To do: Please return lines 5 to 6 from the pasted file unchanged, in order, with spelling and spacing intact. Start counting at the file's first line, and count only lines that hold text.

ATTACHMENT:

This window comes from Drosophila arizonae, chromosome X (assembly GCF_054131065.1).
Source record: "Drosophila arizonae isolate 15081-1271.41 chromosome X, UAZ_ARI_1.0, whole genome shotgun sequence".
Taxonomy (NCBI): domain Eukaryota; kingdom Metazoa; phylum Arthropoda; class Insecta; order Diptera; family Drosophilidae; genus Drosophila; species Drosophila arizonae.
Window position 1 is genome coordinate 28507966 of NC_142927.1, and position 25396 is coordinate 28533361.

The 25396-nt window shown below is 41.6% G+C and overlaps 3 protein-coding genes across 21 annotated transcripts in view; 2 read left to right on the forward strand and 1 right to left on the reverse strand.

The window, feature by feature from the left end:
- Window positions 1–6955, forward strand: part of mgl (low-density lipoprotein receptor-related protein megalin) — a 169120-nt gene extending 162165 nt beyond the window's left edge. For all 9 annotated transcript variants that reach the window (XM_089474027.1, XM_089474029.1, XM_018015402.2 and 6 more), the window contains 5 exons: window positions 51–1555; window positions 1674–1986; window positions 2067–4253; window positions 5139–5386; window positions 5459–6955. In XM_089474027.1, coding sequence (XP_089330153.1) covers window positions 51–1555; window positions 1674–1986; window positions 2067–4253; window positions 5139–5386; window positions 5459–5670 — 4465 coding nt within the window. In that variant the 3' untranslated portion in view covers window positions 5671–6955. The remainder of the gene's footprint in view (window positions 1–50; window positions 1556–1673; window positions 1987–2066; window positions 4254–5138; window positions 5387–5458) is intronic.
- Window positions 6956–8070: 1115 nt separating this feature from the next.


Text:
The 25396-nt window shown below is 41.6% G+C and overlaps 3 protein-coding genes across 21 annotated transcripts in view; 2 read left to right on the forward strand and 1 right to left on the reverse strand.

The window, feature by feature from the left end: